As part of an ambitious programme to assist with the training and development of coaches and youth mentors, a workshop was held to enhance local understanding of current child safeguarding practices. The Foundation is increasing its efforts to protect local youth from potentially harmful situations and has joined forces with the Foreign and Commonwealth Office of the British High Commission to organise the programme.
“We take our responsibility to adolescents extremely seriously and believe this programme is of vital importance to all of St. Lucia,” said Nova Alexander, the Foundation’s Executive Director. “A number of community leaders and interested parties have been invited to participate in the training activities, which will help equip them with the latest thinking on the subject of child safeguarding and provide valuable skills not just for us but the wider community.”
The two day workshop ended yesterday at the Palm Haven Hotel in Rodney Bay. The training the trainers workshop formed part of Sacred Sports Foundation’s new Female Sports Diplomacy and Child Safeguarding programme aimed at encouraging more females to work with adolescents in physical activities and assisting coaches, teachers and volunteers in improving their understanding and education with regard to appropriate child safeguarding practices.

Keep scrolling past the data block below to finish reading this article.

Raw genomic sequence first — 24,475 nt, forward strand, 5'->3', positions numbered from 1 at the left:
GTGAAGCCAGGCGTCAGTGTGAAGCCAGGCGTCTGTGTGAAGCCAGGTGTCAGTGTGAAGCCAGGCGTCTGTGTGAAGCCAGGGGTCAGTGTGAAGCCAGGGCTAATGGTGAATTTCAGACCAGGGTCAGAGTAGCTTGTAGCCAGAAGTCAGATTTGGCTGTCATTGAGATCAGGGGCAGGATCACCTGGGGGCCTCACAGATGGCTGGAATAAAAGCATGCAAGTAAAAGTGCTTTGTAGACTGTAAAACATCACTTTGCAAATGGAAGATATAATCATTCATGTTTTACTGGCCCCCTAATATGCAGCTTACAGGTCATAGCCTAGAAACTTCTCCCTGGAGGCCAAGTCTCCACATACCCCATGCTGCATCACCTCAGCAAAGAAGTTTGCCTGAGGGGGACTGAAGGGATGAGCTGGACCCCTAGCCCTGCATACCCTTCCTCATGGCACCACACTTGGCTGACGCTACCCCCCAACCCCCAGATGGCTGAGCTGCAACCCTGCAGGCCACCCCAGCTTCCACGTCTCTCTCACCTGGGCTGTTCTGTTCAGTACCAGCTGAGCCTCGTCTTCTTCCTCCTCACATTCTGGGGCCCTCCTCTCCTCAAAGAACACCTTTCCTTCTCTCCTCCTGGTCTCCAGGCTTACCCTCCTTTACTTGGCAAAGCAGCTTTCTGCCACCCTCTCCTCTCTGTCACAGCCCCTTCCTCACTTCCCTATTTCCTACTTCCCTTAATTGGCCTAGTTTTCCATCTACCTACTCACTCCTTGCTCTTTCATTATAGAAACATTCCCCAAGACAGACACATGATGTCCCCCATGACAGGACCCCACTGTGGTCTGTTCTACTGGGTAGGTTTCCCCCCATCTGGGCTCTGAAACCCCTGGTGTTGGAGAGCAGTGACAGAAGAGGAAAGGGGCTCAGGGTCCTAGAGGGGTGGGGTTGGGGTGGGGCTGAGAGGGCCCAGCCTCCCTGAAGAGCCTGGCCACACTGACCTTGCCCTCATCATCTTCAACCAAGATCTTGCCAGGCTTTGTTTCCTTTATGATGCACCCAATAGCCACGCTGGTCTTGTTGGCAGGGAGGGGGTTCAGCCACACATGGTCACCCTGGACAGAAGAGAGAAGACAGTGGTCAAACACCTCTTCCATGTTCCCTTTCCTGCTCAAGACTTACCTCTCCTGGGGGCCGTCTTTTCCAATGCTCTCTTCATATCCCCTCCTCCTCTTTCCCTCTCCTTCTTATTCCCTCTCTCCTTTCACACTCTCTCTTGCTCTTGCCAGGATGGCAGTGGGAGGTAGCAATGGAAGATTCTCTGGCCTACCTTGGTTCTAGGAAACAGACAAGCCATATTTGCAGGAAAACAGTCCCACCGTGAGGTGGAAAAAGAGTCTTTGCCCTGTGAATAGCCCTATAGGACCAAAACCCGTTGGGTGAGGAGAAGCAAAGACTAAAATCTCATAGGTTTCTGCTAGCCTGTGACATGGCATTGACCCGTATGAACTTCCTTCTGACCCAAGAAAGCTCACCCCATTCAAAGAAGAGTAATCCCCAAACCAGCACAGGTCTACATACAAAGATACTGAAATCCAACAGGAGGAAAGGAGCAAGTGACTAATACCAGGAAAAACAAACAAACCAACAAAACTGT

A key element of the programme will be to assist with the establishment of a new Safe Stamp registry, a programme to register coaches and volunteers working in the physical activity arena. The training workshop was delivered by Caribbean Sports and Development Agency director Mark Mungal, as part of a partnership agreement with Sacred Sports Foundation.
The workshop saw participants from a number of organisations from several areas around St. Lucia participate in the interactive sessions. These latest efforts follow a number of child safeguarding activities carried out by the Foundation as part of its “Beyond Us Football for Hope” initiative and youth training activities.
The aim is to assist with the registration of local coaches and youth mentors on the Safe Stamp registry, which was put together by CSDA with assistance from UNICEF. The registry requires coaches to undertake a records check, provide coaching certification and undertake child safeguarding awareness training.
SSF’s youth mentors have already undertaken safeguarding training and are being assisted to meet the Safe Stamp scheme requirements to enable them to work more effectively on its community mentoring programmes with adolescents.